The aim of the GroundSwell conference is to create shared value for groundwater communities, researchers and technical innovators. Participants will include groundwater experts, accomplished scientists, researchers, practitioners, private sector suppliers, policy-makers from all levels of government and representatives from indigenous and rural communities.
Participants who sign-up before January 31, 2014 receive a chance to win a copy of:
Groundwater for the 21st Century: A Primer for Citizens of Planet Earth, by John A. Conners (2013)
The book Groundwater for the 21st Century is an effort to increase the groundwater literacy – from local to global scales, among laymen, students, and professionals – of citizens of planet Earth. Groundwater for the 21st Century provides two very important perspectives on the resource —
(a) a thorough yet accessible introduction to basic groundwater science and
(b) a current, concise but comprehensive overview of groundwater resources and their importance, uses, status, management, and prospects in today’s world.
This book is especially relevant to conference participants – it is the most comprehensive overview available combining groundwater science and groundwater use by humans, and it has been organized and written specifically for use by a wide range of readers of all ages, places, interests, and nationalities who might wish or need to be informed and literate about freshwater issues. The health, food, financial security, and habitability of homes and communities – the lives – of billions of human beings depends upon the availability of sufficient amounts of fresh water. This book provides much material with which to inform readers about the nature of water, its distribution, and its uses and abuses by humans. From this, readers will be better prepared to evaluate their own actions and those of their neighbors, communities, and the hierarchy of decision makers that lead, guide, influence, and otherwise shape the present and future world.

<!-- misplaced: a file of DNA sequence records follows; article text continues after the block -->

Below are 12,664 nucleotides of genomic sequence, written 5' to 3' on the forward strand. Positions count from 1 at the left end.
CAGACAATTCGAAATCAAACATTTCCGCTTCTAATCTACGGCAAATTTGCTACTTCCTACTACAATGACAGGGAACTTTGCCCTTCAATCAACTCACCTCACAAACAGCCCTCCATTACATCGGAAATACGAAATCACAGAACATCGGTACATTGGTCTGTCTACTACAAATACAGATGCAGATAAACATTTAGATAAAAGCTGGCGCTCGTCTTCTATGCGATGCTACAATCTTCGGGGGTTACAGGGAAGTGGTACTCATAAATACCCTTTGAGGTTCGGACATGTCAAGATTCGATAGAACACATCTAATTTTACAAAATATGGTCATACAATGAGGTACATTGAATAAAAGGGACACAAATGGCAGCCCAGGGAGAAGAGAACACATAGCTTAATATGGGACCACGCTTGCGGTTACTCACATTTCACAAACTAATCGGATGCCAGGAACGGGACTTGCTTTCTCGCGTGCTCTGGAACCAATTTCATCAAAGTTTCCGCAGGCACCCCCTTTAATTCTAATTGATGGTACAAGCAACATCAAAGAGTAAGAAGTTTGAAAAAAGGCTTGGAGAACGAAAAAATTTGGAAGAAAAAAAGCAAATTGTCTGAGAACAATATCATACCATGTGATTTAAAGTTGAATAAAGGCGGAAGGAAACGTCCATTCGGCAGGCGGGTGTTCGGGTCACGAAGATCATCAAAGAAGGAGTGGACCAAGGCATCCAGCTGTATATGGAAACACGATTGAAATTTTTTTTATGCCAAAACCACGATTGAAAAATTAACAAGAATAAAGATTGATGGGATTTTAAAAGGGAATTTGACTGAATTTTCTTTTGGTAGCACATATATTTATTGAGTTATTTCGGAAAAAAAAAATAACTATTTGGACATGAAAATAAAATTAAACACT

(This presentation was originally given by Shared Value Solutions’ Scott Mackay on Wednesday, October 23, 2013 at the Ontario Association for Impact Assessment’s annual conference in Toronto, Ontario, Canada.)
It was my pleasure to present a case study of our Aboriginal traditional land-use study work to the Ontario Association for Impact Assessment at their annual meeting last week. Shared Value Solutions organized a panel of key individuals involved in the study and made the opening presentation to set the stage for further discussion.
Other panelists were from Magnetawan First Nation, the Ontario Ministry of Transportation, and AECOM engineering consultancy.
We convened the panel to present multiple perspectives about the value and lessons learned of working with the First Nation to conduct a traditional land-use study as a contribution to the environmental assessment for a major highway development in Central Ontario. We also focused on how we “translated” study results into the environmental assessment context so that they were both meaningful and effective.
During the presentation, I covered these topics: